September 27, 2003

Not Neo-Cons or Neo-Straussiansm, But

Not Neo-Cons or Neo-Straussiansm, But Neo-Hobbesians

In an interview (French language) in Le Figaro, Peter Sloterdijk opines that neo-conservatives seek to return world politics to a "state of nature." He therefore labels them neo-Hobbesians.

Sloterdijk's "Critique of Cynical Reason" remains a wonderful text. Who can forget his treatment of the haunting picture of the entry sign at Auschwitz that read "Arbeit Macht Frei" or "Labor is Liberating"? Little surprise, in his narrative, such events help an "enlightened false consciousness" take root after such grotesquely cynical treatment of the most evil barbarism.

But, as do many Euro-intellectuals these days, Sloterdijk goes off the deep end a bit when it comes to the USA. Not only are brutish neo-Hobbesians populating the Beltway--but Europe has become the idlyic America of the 18th Century:

"Nous sommes devenus des AmŽricains du XVIIIe sicle, proclamant notre droit ˆ vivre dans des espaces o l'histoire ne peut plus nous atteindre."

Translation: "We [the Europeans] have become the Americans of the 18th Century, proclaiming our right to live in the spaces where history can not reach us." [ed. note: yes Sloterdijk does credit Robert Kagan for having made related arguments recently]

But is that what America's founders were seeking? To live in a blissful nation unscarred by History's march?

No, I'd wager. The Founding Fathers were boldly staking out a new polity--not with the goal of creating a paradise outside of history--but with the hope of creating a freer society than that which they had come from. But the key point is that they were surely conscious that threats would gather and need to be confronted to retain the fruits of liberty achieved in the new polity. They had not embarked on a frivolous mission with the chimerical goals of "escaping" history.

Ultimately, Sloterdijk is too tempted to analyze the state of world politics through overly ironic lens thus reaching too cute conclusions:

"Les Etats-Unis se sont construits justement pour Žchapper ˆ la rŽalitŽ europŽenne dŽcrite de faon exemplaire par Hobbes. Car l'auteur du LŽviathan justifiait philosophiquement l'absolutisme Žtatique. Les premiers AmŽricains sont les ennemis de cet absolutisme et ils n'ont qu'un rve : fuir une Europe o Hobbes a raison. Or aujourd'hui, que voit-on ? On voit les AmŽricains faire leur le pessimisme ontologique de Hobbes et se convertir ˆ l'idŽologie mme dont le rejet constitua la raison d'tre de leur nation!"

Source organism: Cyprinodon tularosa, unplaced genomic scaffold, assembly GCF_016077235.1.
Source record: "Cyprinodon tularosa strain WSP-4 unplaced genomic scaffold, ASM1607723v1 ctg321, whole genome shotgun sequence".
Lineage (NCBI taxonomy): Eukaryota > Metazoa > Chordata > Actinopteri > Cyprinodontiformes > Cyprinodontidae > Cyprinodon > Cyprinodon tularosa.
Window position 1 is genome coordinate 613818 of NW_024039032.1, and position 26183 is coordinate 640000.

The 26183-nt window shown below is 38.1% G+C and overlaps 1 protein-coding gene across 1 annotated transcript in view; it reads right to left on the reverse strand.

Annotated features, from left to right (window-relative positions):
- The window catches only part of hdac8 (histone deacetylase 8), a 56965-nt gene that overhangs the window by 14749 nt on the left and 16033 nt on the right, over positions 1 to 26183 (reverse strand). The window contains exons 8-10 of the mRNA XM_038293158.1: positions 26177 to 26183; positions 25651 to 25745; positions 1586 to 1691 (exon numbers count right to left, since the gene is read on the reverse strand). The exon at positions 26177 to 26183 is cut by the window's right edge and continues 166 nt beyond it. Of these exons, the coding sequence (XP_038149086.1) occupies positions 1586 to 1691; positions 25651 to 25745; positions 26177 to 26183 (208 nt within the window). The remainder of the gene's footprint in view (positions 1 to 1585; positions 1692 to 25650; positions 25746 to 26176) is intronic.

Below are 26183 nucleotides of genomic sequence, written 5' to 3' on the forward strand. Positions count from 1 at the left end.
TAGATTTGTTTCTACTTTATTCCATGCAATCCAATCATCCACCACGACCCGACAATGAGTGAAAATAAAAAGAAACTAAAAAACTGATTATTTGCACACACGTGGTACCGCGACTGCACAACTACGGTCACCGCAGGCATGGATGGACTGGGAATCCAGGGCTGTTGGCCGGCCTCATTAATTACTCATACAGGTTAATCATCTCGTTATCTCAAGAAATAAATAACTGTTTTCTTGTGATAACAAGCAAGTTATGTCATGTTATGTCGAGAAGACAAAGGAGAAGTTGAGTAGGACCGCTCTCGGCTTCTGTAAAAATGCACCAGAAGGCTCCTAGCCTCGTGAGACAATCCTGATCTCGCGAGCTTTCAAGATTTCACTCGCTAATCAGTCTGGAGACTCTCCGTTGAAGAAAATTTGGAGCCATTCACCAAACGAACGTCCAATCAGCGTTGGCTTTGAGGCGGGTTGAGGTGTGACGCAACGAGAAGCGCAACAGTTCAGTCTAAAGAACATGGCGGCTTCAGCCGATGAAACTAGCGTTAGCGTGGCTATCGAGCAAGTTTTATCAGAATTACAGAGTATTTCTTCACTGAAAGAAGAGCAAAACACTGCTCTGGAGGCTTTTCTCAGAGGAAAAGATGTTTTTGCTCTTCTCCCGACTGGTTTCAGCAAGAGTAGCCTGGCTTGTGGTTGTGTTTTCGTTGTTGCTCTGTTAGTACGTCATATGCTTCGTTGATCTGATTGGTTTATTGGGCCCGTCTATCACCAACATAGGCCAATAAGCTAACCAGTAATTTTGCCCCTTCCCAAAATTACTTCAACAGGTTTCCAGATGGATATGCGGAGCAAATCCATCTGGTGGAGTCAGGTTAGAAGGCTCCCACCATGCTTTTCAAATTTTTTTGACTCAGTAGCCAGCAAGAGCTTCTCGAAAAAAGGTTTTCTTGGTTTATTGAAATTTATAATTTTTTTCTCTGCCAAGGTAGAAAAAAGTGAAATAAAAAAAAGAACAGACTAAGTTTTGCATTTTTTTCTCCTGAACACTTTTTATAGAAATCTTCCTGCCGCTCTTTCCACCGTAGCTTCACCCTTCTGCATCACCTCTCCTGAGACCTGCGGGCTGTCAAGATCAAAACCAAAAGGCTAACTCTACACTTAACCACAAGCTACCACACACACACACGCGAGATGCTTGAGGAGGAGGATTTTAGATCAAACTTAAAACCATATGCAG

Translation: "The U.S. built itself precisely to escape the European reality described in exemplary fashion by Hobbes. Because the author of Leviathan justified philosphically state absolutism. The first Americans were the enemies of this absolutism and had but one dream: to flee a Europe where Hobbes was right. And today, what do we see? We see Americans make Hobbes' ontological pessimism their own and convert themselves to this same ideology whose very rejection constituted the reason for their nation's creation!"

Doubts about Kyoto, the International Criminal Court, de-mining protocols, and the like do not, even collectively, evince a desire among key policymakers in Washington to return to the "state of nature." Nor does sober analysis evidence attempts by the Administration, acting pursuant to Presidential direction or imperatives, to purposefully make irrelevant any of the varied post-WWII international security/economic architecture. And note only two post-WWII conflicts (Korea and Gulf War I) enjoyed explicit UNSC approval.

So what is it about this latest war in Iraq that causes this intense distrust of U.S. policymakers among so many in Europe, these hyperbolic arguments bandied about by intellectuals about a reversion to the "state of nature"?

I think we need to conclude that it's the presence of a sole hyperpower that's really to blame--the resentment of a behemoth like hegemon without any counterweight(s) on the international stage. It was all tolerable in the '90s when the actions undertaken were either in response to direct aggression against a neighbor (Kuwait) or to tidy up Euro-messes (Bosnia, Kosovo). But its seemingly gotten a bit too burdensome now. And many need to lash out because of it--often in irrational manner.

There's more to this, of course, and we share a bit of the blame. But the lion's share of the lashing out against the U.S. on this side of the Atlantic, I'd wager, stems from the simple fact that the hyperpower appears so omnipotent.

The international system is off-kilter and unmoored from traditional balance of power politics. This has upset many in Europe who, particularly post 9/11, fear that American policy is taking a militaristic turn without any nation (or group of nations) able to restrain such perceived tendencies. All this helps expain some of the happiness (barely concealed) at the perceived comeuppance of the U.S. in Iraq during the post-war slog.

Posted by Gregory at September 27, 2003 09:04 PM

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